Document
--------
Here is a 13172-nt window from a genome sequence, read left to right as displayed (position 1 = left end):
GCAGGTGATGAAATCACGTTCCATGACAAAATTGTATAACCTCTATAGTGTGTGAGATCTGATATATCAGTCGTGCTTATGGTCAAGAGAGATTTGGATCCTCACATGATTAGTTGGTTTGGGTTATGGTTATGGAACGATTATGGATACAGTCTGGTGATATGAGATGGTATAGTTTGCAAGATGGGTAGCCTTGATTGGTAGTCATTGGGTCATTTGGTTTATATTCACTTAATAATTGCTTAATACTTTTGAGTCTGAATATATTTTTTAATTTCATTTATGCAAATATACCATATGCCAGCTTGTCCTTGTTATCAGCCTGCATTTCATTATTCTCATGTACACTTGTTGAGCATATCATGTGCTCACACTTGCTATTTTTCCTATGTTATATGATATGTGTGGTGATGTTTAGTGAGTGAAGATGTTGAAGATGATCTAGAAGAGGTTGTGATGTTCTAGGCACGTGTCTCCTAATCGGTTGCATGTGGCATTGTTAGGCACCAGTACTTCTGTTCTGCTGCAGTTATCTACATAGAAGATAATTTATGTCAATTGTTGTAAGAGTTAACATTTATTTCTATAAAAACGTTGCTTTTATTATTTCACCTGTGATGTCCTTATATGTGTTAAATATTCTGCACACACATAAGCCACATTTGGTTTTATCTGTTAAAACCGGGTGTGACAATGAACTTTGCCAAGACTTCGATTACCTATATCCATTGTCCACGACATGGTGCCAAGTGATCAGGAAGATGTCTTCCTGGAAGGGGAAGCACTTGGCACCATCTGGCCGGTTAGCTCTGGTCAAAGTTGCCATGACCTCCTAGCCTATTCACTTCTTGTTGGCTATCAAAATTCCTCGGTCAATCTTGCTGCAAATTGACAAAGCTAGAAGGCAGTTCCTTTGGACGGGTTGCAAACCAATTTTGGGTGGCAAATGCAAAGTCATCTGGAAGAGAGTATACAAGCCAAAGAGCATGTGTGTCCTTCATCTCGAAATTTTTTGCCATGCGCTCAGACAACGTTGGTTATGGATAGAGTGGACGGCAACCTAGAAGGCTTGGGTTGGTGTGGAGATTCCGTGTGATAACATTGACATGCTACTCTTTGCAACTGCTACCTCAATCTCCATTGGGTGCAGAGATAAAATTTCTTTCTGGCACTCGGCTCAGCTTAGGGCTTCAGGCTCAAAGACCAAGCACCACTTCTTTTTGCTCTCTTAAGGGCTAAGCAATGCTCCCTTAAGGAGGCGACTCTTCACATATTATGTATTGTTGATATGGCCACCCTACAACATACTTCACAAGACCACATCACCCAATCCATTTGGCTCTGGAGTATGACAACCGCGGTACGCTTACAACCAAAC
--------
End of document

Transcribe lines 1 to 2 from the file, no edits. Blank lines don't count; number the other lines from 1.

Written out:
Here is a 13172-nt window from a genome sequence, read left to right as displayed (position 1 = left end):
GCAGGTGATGAAATCACGTTCCATGACAAAATTGTATAACCTCTATAGTGTGTGAGATCTGATATATCAGTCGTGCTTATGGTCAAGAGAGATTTGGATCCTCACATGATTAGTTGGTTTGGGTTATGGTTATGGAACGATTATGGATACAGTCTGGTGATATGAGATGGTATAGTTTGCAAGATGGGTAGCCTTGATTGGTAGTCATTGGGTCATTTGGTTTATATTCACTTAATAATTGCTTAATACTTTTGAGTCTGAATATATTTTTTAATTTCATTTATGCAAATATACCATATGCCAGCTTGTCCTTGTTATCAGCCTGCATTTCATTATTCTCATGTACACTTGTTGAGCATATCATGTGCTCACACTTGCTATTTTTCCTATGTTATATGATATGTGTGGTGATGTTTAGTGAGTGAAGATGTTGAAGATGATCTAGAAGAGGTTGTGATGTTCTAGGCACGTGTCTCCTAATCGGTTGCATGTGGCATTGTTAGGCACCAGTACTTCTGTTCTGCTGCAGTTATCTACATAGAAGATAATTTATGTCAATTGTTGTAAGAGTTAACATTTATTTCTATAAAAACGTTGCTTTTATTATTTCACCTGTGATGTCCTTATATGTGTTAAATATTCTGCACACACATAAGCCACATTTGGTTTTATCTGTTAAAACCGGGTGTGACAATGAACTTTGCCAAGACTTCGATTACCTATATCCATTGTCCACGACATGGTGCCAAGTGATCAGGAAGATGTCTTCCTGGAAGGGGAAGCACTTGGCACCATCTGGCCGGTTAGCTCTGGTCAAAGTTGCCATGACCTCCTAGCCTATTCACTTCTTGTTGGCTATCAAAATTCCTCGGTCAATCTTGCTGCAAATTGACAAAGCTAGAAGGCAGTTCCTTTGGACGGGTTGCAAACCAATTTTGGGTGGCAAATGCAAAGTCATCTGGAAGAGAGTATACAAGCCAAAGAGCATGTGTGTCCTTCATCTCGAAATTTTTTGCCATGCGCTCAGACAACGTTGGTTATGGATAGAGTGGACGGCAACCTAGAAGGCTTGGGTTGGTGTGGAGATTCCGTGTGATAACATTGACATGCTACTCTTTGCAACTGCTACCTCAATCTCCATTGGGTGCAGAGATAAAATTTCTTTCTGGCACTCGGCTCAGCTTAGGGCTTCAGGCTCAAAGACCAAGCACCACTTCTTTTTGCTCTCTTAAGGGCTAAGCAATGCTCCCTTAAGGAGGCGACTCTTCACATATTATGTATTGTTGATATGGCCACCCTACAACATACTTCACAAGACCACATCACCCAATCCATTTGGCTCTGGAGTATGACAACCGCGGTACGCTTACAACCAAAC